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Lethbridge Herald Newspaper Archives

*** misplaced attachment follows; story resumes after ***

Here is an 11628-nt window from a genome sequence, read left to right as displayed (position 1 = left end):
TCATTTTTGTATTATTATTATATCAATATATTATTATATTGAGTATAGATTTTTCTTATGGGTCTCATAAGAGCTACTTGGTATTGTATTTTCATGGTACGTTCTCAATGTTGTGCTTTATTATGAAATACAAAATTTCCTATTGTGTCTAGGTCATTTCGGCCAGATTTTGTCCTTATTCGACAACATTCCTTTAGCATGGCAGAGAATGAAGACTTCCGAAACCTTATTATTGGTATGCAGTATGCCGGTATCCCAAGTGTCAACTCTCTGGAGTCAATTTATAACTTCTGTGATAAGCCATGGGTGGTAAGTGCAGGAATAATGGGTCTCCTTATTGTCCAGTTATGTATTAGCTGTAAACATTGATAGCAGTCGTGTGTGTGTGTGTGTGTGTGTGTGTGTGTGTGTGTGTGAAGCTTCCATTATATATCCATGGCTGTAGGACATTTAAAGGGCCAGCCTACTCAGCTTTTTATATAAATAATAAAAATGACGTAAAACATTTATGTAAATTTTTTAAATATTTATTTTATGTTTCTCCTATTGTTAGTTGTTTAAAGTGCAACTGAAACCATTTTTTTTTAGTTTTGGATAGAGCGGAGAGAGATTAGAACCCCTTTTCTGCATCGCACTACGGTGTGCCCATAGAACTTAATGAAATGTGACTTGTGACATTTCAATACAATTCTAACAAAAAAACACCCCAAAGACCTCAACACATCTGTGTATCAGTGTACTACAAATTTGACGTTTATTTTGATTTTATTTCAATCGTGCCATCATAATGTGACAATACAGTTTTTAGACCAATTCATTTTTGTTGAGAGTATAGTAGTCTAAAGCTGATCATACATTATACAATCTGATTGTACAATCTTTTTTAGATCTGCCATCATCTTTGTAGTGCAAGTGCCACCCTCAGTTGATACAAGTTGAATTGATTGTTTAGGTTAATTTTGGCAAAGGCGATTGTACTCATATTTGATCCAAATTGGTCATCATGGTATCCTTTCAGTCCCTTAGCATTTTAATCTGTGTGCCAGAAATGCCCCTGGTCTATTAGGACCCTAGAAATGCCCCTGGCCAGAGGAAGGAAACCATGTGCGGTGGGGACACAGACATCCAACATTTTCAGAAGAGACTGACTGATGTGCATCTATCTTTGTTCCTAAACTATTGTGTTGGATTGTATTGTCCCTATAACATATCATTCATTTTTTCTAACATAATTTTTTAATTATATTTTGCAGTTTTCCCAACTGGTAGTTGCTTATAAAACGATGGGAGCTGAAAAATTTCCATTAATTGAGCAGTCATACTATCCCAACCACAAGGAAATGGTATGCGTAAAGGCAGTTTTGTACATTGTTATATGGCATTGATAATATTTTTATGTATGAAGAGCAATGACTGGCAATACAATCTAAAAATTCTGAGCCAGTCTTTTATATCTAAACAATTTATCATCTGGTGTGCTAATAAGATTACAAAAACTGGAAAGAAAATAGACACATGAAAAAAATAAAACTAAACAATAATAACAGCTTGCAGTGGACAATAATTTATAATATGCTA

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Lethbridge Herald, The (Newspaper) - November 1, 1972, Lethbridge, Alberta 10 THE LETHMIDGE HERALD Wednesday, November 1, 1972 Bilingualism backlash blamed for setback OTTAWA (CP) Leading Liberals hove blamed Ihc party's defeat in English-Canada on a mai'M's vole against the government's bilingualism and regional expansion policies. Some opposition politicians agree that the bilingiia_lisra program was at the root of Liberal defeats in Ontario and the West. Other top Liberals, such as Environment Minister Jack Davis, have said the party ran a weak campaign, inviting defeat. He said in Vancouver his party would have done better to stress a major issue like wage controls, "but we campaigned on D record and yon don't win that way." These were among initial reactions to the federal vote which left the Liberals with 103 seals, one fewer than the Conservatives. Also elected wo-e 30 New Democrats, 15 Social Crtditers and two independents. Regional Expansion Minister Jean Marchand said in Quebec tliat Quebecers judged they were well represented by the Liberals while "people in Ontario showed they weren't happy with (lie way Quebec was regional expansion minister said the election disclosed widespread discontent in the more affluent and English-speaking provinces with efforts to teduce regional disparity in Quebec and easle'-n Canada. Stale Secretary Gerard Pelle-tier echoed I'MS view. people don't like to pay for poor people. Mr. Pelletier said bilingualism had no bearing on election resiills except in the Ottawa In the Ottawa area, Liberal and Conservative candidates interpreted the results as a "massive rebuke" by against the government for the language policy. Lloyd Francis, defeated in liis bid to- re-election as Lib-era! IIP for Ottawa West, described the result as "a repudiation by the public service of the government's rough and unthinking implementation of iLs language policy." Treasury Board President C. M. Drury agreed that Liberal losses to Conservatives in three Ottawa-area ridings La-nark-Renfrew-Carleton, Gren-vllle-Carleton and Ottawa West could be pinned on the government's failure to convince public servants that would not be damaged by the bilingualism policy. THORNIEST ISSUE In Manitoba, Conservative Dan McKenzie, who defeated Liberal E. B. Osier in Winnipeg South Centre, said the Liberal policy on hilingualism "disturbed more people than anything else." Liberal Mark Smsrcbanskl attributed his defeat in the Manitoba ridine of Provencher lo the issue. "There strong feelings on the issue in this area." In Vancouver, Mr. Davis said that if the Liberal party had run on a single major issue have made a bettor Impression. "The Liberals said thc-e was less Inflation In Canada than in any other western country an Surrey- White Rock riding near Vancouver, views return! with campaign worker Bill Vanderpol. Mr. Thompion, former national Social Credit leader, wai defeated .by Barry Mother of the NDP. Americans told of Trudeau rebuff WASHINGTON (CP) 'Newspaper headlines told American readers today of a rebuff" for Prime Minister Trudeau in the Canadian elec- tions while government officials here tried to assess the impact of the indecisive results on 'orthcoming Canada-U.S. nego- j.itions. The election stand-off was given the main headline, across hree columns, in the final edi- :ion of the New York Times. It said: "Trudeau loses majority as Tories score big gains in Ca- nadian voting upset.'1 The Washington Post also ran Lhe story prominently under a headline saying "Canadian vot- ers rebuff Trudeau." Most television and radio news summaries discussed the election result, although gener- allv without much detail. Some 200 Canadians and Americans turned out lor a re- ception here Monday night at which the Canadian embassy offered a closed-circuit feed of CBC lelecasts, brought In by rented land lines. Among Canadian officials at the reception, there was a mix- ture of pessimism and uncer- tainly about the effects of the election on the Canadian posi- tion when long-delayed negotia- tions begin to tackle out- standing trade and other Issues, One senior official said the result could leave Canada's negotiating team severely weakened, faced with what he felt would be a determined American effort to wring con- cessions from Ottawa on the automotive trade agreement, defence purchases and similar points of contention. U.S. officials involved In past discussions with Canada said the American position was un- likely to alter substantially be- cause of an uncertain political situation In Canada. "We can work out our prob- lems with Bald a treasury department official, who asked to remain unnamed. "It's more a question of how the Canadians view the effect of the election on their position. Tory, 20, youngest MP HAMILTON, Ont. (CP) Sean O'Sullivan, 20, executive Assistant to former prime minister John Dlefenbaker for the last year, became Policeman found guilty of contempt MONTREAL (CP) Con- stable Antoinc Carocchia of the Montreal police public relations department was found guilty fuesday of contempt of court or issuing a news release udged damaging to a cheese company currently involved in court case. Mr. Justice James Ilugrsson if Court of Queen's Bench said n his judgment that the news clcase, issued after a police 'aid on the plant of Guisoppc Japuto and Figll Lkl. nnd link- ng the firm with organized rime was written in a sensa- ionnl manner. Const. Carocchia lestificd last that he wrote the rc- which contained the slate- nenl. "II is also known that many vcll-knoun American Mnfia igurcs or organized crime civc seen timc.i vith Hie owners of Ihc Giu- seppe Sapulo and Figli Lid." Mr. Justice Ilugesson set sen- encing for Thursday. Canada's youngest member of Parliament by scoring an election victory for the Pro- gressive Conservatives in Hamilton-Waitworth. Mr. O'Sullivan said Tues- day he had been optimistic of his dunces of winning riding. He defeated Liberal Colin Gibson by nearly votes. The Conservatives came in third In 1968 behind the Liber- als and New Democratic Party candidates. Mr. O'Sullivan, who said he became interested in politics when he was eight years old, was a supporter of Mr. Die- fenbater in 1367 leadership campaign. Mr. Diefc-nbaker said Tues- day the election of Ms execu- tive p.ssistant was "the great- csl pleasure I could have." Mr. O'Sullivan ar- rived at his campaign head- quarters, filled with cheering sunportcrs, he was handed a Irlcgram from Mr. Dicfcnbn- kcr "You leading your loyal workers has put Hamilton on the national it read. Mr O'Sullivan became prrsidml of the- Ontario V o ii n p Progressive Con- Fcrvalivcs at 18 and nide to Ontario Premier William Davis al 10. HIGH TIDE The St. River's lidcs range up lo 18 feet at Quebec Cily. REMEMBER THE AIRSHIPS? glnn! airship, of thirties arfl on Iho way back, according to Michael Copt Writing in Wcokond Magazine this Saturday. Ho how countries arc planning nnw flocti of alnhlps, their tremondoui polonlial and low cost, and somo of Iho prob- lems expected. IN YOUR LETHQRIDGE HERALD WEEKEND MAGAZINE ;